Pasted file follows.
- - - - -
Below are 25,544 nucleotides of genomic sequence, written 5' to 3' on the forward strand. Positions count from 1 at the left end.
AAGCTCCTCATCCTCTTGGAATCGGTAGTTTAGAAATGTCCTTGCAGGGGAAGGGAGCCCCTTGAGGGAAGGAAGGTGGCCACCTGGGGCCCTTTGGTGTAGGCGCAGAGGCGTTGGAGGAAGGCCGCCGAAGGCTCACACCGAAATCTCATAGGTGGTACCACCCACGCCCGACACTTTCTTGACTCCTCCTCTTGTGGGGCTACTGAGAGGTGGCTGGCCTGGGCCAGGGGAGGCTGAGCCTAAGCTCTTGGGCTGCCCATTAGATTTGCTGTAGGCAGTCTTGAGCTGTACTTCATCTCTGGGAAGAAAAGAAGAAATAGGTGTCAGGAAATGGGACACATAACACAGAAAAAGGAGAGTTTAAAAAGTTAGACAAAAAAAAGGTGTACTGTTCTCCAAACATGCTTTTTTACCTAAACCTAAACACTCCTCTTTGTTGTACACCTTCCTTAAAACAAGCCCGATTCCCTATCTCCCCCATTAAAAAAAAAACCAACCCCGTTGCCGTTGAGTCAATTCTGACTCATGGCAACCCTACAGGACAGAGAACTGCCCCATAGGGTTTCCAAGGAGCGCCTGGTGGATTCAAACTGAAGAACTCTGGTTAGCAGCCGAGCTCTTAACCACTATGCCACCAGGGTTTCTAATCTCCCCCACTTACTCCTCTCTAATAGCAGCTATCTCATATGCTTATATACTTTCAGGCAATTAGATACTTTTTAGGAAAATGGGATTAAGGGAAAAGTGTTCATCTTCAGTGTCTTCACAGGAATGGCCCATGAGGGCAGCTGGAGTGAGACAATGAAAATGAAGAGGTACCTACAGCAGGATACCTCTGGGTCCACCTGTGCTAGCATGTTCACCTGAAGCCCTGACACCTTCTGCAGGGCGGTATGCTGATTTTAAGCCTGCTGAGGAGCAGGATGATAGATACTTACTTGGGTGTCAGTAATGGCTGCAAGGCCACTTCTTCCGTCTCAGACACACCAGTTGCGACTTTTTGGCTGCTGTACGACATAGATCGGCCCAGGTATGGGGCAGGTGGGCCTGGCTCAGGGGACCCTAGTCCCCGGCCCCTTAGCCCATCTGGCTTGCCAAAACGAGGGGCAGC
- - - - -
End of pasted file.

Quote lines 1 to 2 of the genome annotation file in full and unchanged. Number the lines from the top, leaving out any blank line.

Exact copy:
Below are 25,544 nucleotides of genomic sequence, written 5' to 3' on the forward strand. Positions count from 1 at the left end.
AAGCTCCTCATCCTCTTGGAATCGGTAGTTTAGAAATGTCCTTGCAGGGGAAGGGAGCCCCTTGAGGGAAGGAAGGTGGCCACCTGGGGCCCTTTGGTGTAGGCGCAGAGGCGTTGGAGGAAGGCCGCCGAAGGCTCACACCGAAATCTCATAGGTGGTACCACCCACGCCCGACACTTTCTTGACTCCTCCTCTTGTGGGGCTACTGAGAGGTGGCTGGCCTGGGCCAGGGGAGGCTGAGCCTAAGCTCTTGGGCTGCCCATTAGATTTGCTGTAGGCAGTCTTGAGCTGTACTTCATCTCTGGGAAGAAAAGAAGAAATAGGTGTCAGGAAATGGGACACATAACACAGAAAAAGGAGAGTTTAAAAAGTTAGACAAAAAAAAGGTGTACTGTTCTCCAAACATGCTTTTTTACCTAAACCTAAACACTCCTCTTTGTTGTACACCTTCCTTAAAACAAGCCCGATTCCCTATCTCCCCCATTAAAAAAAAAACCAACCCCGTTGCCGTTGAGTCAATTCTGACTCATGGCAACCCTACAGGACAGAGAACTGCCCCATAGGGTTTCCAAGGAGCGCCTGGTGGATTCAAACTGAAGAACTCTGGTTAGCAGCCGAGCTCTTAACCACTATGCCACCAGGGTTTCTAATCTCCCCCACTTACTCCTCTCTAATAGCAGCTATCTCATATGCTTATATACTTTCAGGCAATTAGATACTTTTTAGGAAAATGGGATTAAGGGAAAAGTGTTCATCTTCAGTGTCTTCACAGGAATGGCCCATGAGGGCAGCTGGAGTGAGACAATGAAAATGAAGAGGTACCTACAGCAGGATACCTCTGGGTCCACCTGTGCTAGCATGTTCACCTGAAGCCCTGACACCTTCTGCAGGGCGGTATGCTGATTTTAAGCCTGCTGAGGAGCAGGATGATAGATACTTACTTGGGTGTCAGTAATGGCTGCAAGGCCACTTCTTCCGTCTCAGACACACCAGTTGCGACTTTTTGGCTGCTGTACGACATAGATCGGCCCAGGTATGGGGCAGGTGGGCCTGGCTCAGGGGACCCTAGTCCCCGGCCCCTTAGCCCATCTGGCTTGCCAAAACGAGGGGCAGC